Fig. 1. Left, comparison of electrostatic interaction energy calculated with the UBDB+EPMM method, εelUBDB, and using the ab initio methods, εel(10), for the set of nucleic base dimers. Right, contributions to the electrostatic interaction energy of zanamivir-neuraminidase complex from the six distinctive regions of the inhibitor, kJ/mol.

In case of macromolecules, the UBDB+EPMM method was used to evaluate the electrostatic interaction energy of the syntenin PDZ2 domain interacting with four-residue peptides and of the PDZ2 dimer (Dominiak, et al., (2007). J. Chem. Theory Comput. 3 232), as well as the influenza neuraminidase interacting with a series of inhibitors (Dominiak et al., (2009). Acta Cryst. D65, 485). The quantitative analysis of the PDZ2 electrostatic interactions allowed to identify the most important pairwise interactions in the complexes and to explain, at least to some extent, the degeneration of ligand binding specificity. For the wide range of complexes of influenza neuraminidases, the electrostatic component of inhibition was discussed in terms of the contributions from different fragments of inhibitor molecule, (Fig. 1. Right). Also, the importance of each amino acid residue, selected structural water molecules and proximal calcium ion was analyzed. Comparative analysis of a series of wild and mutated neuraminidase complexes gave a deeper insight into the molecular basis of the influenza virus resistance to neuraminidase inhibitors caused by the Arg292Lys mutation.

The idea of building pseudoatom databank has attracted wide interest among other research groups. In the theoretical databank of Invarioms, each transferable atom is generated from charge density of a single model compound (Dittrich, et al., (2006). Acta Cryst. D62, 1325). In an experiment-based databank ELMAM, aspherical pseudoatom parameters are acquired from highly accurate experimental data for small molecules (Zarychta, et al., (2007). Acta Cryst. A63, 108; Domagała, et al., (2008). J. Appl. Cryst. 41, 1140). Very recently we compared the quality of structural and electrostatic properties obtained from the UBDB with these found for the other databases (Invariom, ELMAM and the second generation of ELMAM) (Bąk et al., (2011). Acta Cryst. A67, 141). It appeared that structural properties derived from different databanks are similar to each other. However, the values of electrostatic properties, especially electrostatic intermolecular interaction energies, differed from each other and from the reference quantum mechanics results. The UBDB bank gave the most consistent results, with r.m.s. difference in electrostatic interaction energies computed for 17 dimers equal to 17 kJ/mol and 9 kJ/mol, when compared to G03/MP2/aug-cc-pVDZ and G03/BLYP/DZP methods, respectively.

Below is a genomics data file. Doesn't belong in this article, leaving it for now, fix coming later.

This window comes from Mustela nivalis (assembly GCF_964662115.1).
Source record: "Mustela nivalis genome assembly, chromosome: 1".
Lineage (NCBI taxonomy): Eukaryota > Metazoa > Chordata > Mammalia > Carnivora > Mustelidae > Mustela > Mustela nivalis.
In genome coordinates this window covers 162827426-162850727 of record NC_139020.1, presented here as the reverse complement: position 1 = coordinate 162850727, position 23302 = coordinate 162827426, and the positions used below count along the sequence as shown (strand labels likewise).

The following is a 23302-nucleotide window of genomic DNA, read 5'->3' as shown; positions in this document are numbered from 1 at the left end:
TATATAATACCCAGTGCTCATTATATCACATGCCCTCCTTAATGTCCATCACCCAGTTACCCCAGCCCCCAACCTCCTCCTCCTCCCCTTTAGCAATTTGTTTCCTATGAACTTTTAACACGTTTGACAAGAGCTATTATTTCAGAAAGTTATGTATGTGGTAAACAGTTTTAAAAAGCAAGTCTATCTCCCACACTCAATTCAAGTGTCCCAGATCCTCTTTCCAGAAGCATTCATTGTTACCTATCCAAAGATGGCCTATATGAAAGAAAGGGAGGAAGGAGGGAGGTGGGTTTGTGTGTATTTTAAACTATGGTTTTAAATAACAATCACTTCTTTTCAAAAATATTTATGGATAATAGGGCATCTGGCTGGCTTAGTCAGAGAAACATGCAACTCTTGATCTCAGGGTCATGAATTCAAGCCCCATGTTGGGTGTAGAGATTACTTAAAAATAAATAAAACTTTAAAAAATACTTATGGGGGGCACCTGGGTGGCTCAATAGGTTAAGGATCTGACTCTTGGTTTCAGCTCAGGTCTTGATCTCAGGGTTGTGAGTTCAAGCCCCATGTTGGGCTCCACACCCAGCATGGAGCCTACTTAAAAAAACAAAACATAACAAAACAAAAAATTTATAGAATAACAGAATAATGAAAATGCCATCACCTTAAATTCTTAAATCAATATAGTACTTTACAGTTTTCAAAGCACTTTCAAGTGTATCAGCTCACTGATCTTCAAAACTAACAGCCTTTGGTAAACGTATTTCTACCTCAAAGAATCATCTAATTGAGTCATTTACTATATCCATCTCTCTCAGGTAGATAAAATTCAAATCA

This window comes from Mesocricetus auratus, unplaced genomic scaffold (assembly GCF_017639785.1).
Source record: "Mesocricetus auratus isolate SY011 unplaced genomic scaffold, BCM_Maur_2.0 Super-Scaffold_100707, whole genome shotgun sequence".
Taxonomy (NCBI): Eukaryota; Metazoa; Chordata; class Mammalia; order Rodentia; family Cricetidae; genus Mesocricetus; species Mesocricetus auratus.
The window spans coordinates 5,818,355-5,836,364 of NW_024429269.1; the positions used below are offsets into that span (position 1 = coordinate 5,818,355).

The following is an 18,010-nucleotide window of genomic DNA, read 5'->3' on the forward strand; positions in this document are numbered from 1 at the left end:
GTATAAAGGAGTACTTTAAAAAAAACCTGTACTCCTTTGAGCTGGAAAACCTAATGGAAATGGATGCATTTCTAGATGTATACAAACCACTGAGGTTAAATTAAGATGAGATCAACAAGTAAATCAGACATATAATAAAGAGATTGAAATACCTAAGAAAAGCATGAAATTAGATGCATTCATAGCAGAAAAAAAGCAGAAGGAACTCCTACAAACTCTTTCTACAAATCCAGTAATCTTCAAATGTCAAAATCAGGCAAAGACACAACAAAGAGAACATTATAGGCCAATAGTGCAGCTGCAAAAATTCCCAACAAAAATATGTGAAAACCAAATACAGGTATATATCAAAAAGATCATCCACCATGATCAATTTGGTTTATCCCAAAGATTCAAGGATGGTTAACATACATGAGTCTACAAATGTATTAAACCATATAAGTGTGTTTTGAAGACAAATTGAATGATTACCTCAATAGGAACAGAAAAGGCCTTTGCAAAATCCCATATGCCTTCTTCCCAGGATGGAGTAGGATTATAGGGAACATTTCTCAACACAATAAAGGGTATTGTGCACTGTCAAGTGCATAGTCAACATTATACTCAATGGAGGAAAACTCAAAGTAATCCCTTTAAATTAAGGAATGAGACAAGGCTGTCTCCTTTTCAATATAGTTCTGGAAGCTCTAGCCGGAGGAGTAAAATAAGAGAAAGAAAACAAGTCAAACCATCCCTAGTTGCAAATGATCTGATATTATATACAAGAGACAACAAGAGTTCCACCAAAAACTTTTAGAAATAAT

Last Updated on Thursday, 21 March 2013 14:33  

We use cookies to improve our website and your experience when using it. Cookies used for the essential operation of the site have already been set. To find out more about the cookies we use and how to delete them, see our privacy policy.

I accept cookies from this site.

EU Cookie Directive Module Information